Suburbs are ubiquitous today — and much maligned. But in 1868, when Olmsted did his masterful plan for Riverside, Illinois, a suburb was nothing short of a revolutionary new way of living.
During this era, most Americans still lived in the country where the air was clean but the infrastructure, nonexistent. Want running water? Run and fetch some from the well. Increasingly, people were migrating to cities where culture and amenities were available. But cities had their own set of ills: overcrowding, crime, filth. Riverside was to be the golden mean between the two modes of living. As an 1871 promotional brochure crows, it would combine “the conveniences peculiar to the finest modern cities, with the domestic advantages of the most charming country, in a degree never before realized.”
Olmsted fairly well delivered on this promise. His plan (below) called for streets laid out in sweeping, generous curves, a touch meant to impart an unhurried vibe to the residents of Riverside. The intention was to place their domestic life in stark relief to nearby Chicago, where the street scheme was angular and the mood, frenzied. The “absence of sharp corners” in Riverside’s streets, as Olmsted put it, was meant to “imply leisure, contemplativeness, and happy tranquility.”
He also built into his plan numerous greens and commons. Fully one-third of the acreage was set aside as public space. This decision had its roots in Olmsted’s earlier career as a farmer. He’d observed the cultural vacuum resulting from people living in the country at great distances apart. Ample common spaces were meant to insure that Riverside’s residents connected socially, traded information, discussed the issues of the day.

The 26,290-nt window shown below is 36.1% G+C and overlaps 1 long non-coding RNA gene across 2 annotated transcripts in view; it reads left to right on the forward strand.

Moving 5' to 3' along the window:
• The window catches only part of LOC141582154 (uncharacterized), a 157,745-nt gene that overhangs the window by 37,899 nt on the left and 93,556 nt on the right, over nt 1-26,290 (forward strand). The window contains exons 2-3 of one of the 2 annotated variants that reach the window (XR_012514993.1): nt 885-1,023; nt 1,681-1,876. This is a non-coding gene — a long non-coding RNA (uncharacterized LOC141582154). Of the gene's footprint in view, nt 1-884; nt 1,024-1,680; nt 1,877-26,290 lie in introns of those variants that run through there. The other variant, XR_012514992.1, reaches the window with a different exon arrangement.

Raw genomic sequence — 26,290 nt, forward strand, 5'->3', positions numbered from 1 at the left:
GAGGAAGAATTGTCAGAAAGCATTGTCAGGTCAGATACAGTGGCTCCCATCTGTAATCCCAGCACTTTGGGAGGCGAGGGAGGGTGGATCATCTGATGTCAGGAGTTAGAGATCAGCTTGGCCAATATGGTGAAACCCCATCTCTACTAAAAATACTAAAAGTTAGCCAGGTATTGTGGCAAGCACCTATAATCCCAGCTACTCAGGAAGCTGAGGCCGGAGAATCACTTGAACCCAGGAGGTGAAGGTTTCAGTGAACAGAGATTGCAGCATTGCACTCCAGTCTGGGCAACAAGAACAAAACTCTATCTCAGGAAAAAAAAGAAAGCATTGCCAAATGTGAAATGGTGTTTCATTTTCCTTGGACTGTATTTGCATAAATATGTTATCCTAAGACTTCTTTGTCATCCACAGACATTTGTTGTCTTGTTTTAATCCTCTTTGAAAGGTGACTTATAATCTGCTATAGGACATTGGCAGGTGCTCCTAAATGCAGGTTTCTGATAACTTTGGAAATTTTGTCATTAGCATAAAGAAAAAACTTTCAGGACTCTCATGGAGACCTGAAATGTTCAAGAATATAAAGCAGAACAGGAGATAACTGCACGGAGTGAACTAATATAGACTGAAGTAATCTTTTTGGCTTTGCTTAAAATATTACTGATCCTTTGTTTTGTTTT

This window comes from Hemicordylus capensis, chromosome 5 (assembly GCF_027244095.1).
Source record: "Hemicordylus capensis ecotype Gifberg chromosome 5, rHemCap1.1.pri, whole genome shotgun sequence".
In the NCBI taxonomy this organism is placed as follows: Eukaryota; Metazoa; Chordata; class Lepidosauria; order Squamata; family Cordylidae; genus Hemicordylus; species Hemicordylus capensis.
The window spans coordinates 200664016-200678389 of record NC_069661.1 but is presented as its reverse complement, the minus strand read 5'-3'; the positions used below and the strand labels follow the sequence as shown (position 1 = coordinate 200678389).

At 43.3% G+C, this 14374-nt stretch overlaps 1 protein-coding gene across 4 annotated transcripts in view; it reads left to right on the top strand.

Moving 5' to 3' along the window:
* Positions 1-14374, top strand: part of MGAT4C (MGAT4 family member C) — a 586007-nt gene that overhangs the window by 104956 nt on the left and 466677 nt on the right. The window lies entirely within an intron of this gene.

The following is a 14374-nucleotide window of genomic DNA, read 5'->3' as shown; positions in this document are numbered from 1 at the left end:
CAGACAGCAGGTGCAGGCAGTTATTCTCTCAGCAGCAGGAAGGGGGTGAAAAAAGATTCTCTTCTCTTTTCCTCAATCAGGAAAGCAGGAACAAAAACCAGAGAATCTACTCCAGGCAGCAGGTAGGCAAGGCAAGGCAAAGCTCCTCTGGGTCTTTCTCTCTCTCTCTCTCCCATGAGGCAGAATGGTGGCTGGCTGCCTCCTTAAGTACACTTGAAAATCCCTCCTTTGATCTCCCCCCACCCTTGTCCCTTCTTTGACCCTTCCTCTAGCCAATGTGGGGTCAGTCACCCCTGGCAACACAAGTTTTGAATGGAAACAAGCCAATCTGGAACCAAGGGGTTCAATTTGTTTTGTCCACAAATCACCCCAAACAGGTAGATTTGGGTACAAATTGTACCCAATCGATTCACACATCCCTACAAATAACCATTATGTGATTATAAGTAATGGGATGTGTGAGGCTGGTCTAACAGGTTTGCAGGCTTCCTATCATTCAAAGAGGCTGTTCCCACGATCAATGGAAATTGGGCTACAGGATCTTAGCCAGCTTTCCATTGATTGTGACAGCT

Riverside was designed to be a genuine community. That’s why it continues to survive, thrives even, in the current era when the whole notion of suburbs has lost a great deal of its luster.
Over the years, Riverside has also proved a fitting venue for house designs by a variety of notable architects including Frank Lloyd Wright, Louis Sullivan, and William LeBaron Jenney. Jenney, btw, designed the first steel-framed skyscraper. The thumbnail for this post is a water tower he designed for Riverside.
Thanks to Lonnie Sacchi, local historian par excellence, for giving me a thorough tour of this truly beautiful ‘burb. One of the highlights: a house designed by Vaux, Olmsted’s architectural partner. This is the only house Vaux designed in Riverside. It’s one of just a handful of Vaux-designed homes still standing. Vaux’s Riverside house also happens to currently be on the market. Pricetag: $1.2 million.